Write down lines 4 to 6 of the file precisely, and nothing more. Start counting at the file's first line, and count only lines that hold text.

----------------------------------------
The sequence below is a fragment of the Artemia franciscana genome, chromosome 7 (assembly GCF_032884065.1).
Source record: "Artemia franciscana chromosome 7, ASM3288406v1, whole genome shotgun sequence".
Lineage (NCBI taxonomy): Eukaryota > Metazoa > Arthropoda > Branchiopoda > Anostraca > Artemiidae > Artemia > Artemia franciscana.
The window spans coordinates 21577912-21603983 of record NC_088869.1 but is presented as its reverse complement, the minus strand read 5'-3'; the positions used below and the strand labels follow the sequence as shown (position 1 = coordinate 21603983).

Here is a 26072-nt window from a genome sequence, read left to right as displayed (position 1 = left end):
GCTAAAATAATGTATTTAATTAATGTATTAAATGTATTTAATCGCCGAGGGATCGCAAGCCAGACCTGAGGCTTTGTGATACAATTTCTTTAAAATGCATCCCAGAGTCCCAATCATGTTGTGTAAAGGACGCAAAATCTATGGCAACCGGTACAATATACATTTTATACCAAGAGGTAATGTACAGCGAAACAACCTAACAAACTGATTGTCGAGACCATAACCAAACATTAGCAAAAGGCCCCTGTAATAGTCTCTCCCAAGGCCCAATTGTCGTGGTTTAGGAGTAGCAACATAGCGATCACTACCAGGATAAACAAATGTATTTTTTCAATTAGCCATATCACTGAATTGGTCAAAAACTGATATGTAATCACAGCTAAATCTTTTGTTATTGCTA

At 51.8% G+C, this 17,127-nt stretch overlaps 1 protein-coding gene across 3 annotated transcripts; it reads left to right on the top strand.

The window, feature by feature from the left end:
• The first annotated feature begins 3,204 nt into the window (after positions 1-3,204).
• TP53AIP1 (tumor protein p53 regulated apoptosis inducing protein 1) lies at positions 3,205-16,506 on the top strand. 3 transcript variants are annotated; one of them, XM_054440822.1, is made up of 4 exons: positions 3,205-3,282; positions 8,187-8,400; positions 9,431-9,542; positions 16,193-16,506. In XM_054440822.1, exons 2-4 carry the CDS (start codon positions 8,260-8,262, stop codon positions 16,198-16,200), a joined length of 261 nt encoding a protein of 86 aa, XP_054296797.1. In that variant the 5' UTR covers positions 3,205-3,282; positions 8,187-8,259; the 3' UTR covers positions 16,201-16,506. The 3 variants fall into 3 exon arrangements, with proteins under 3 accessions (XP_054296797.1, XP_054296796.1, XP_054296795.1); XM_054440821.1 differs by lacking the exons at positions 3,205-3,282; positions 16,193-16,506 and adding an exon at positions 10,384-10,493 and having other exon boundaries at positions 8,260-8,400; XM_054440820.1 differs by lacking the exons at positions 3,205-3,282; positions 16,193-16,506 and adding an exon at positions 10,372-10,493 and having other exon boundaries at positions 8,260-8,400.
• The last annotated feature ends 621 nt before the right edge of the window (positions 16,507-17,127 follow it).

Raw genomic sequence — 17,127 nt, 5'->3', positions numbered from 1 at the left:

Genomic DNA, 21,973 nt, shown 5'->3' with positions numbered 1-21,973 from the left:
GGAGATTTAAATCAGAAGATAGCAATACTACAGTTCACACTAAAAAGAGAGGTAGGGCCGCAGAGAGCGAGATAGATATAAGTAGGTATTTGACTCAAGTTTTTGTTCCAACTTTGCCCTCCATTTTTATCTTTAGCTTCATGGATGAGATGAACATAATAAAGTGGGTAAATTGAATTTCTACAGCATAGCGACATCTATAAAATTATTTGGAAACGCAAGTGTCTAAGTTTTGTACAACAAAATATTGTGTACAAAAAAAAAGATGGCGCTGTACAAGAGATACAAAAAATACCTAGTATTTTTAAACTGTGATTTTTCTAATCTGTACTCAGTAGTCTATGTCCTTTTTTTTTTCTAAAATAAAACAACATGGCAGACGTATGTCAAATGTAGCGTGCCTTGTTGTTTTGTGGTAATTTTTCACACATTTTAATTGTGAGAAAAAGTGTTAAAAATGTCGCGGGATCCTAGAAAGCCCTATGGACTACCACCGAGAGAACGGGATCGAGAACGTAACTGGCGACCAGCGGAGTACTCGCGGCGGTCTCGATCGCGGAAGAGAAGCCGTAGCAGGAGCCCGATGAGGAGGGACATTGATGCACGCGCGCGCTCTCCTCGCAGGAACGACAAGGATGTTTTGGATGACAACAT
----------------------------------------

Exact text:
The window spans coordinates 21577912-21603983 of record NC_088869.1 but is presented as its reverse complement, the minus strand read 5'-3'; the positions used below and the strand labels follow the sequence as shown (position 1 = coordinate 21603983).

Here is a 26072-nt window from a genome sequence, read left to right as displayed (position 1 = left end):
GCTAAAATAATGTATTTAATTAATGTATTAAATGTATTTAATCGCCGAGGGATCGCAAGCCAGACCTGAGGCTTTGTGATACAATTTCTTTAAAATGCATCCCAGAGTCCCAATCATGTTGTGTAAAGGACGCAAAATCTATGGCAACCGGTACAATATACATTTTATACCAAGAGGTAATGTACAGCGAAACAACCTAACAAACTGATTGTCGAGACCATAACCAAACATTAGCAAAAGGCCCCTGTAATAGTCTCTCCCAAGGCCCAATTGTCGTGGTTTAGGAGTAGCAACATAGCGATCACTACCAGGATAAACAAATGTATTTTTTCAATTAGCCATATCACTGAATTGGTCAAAAACTGATATGTAATCACAGCTAAATCTTTTGTTATTGCTA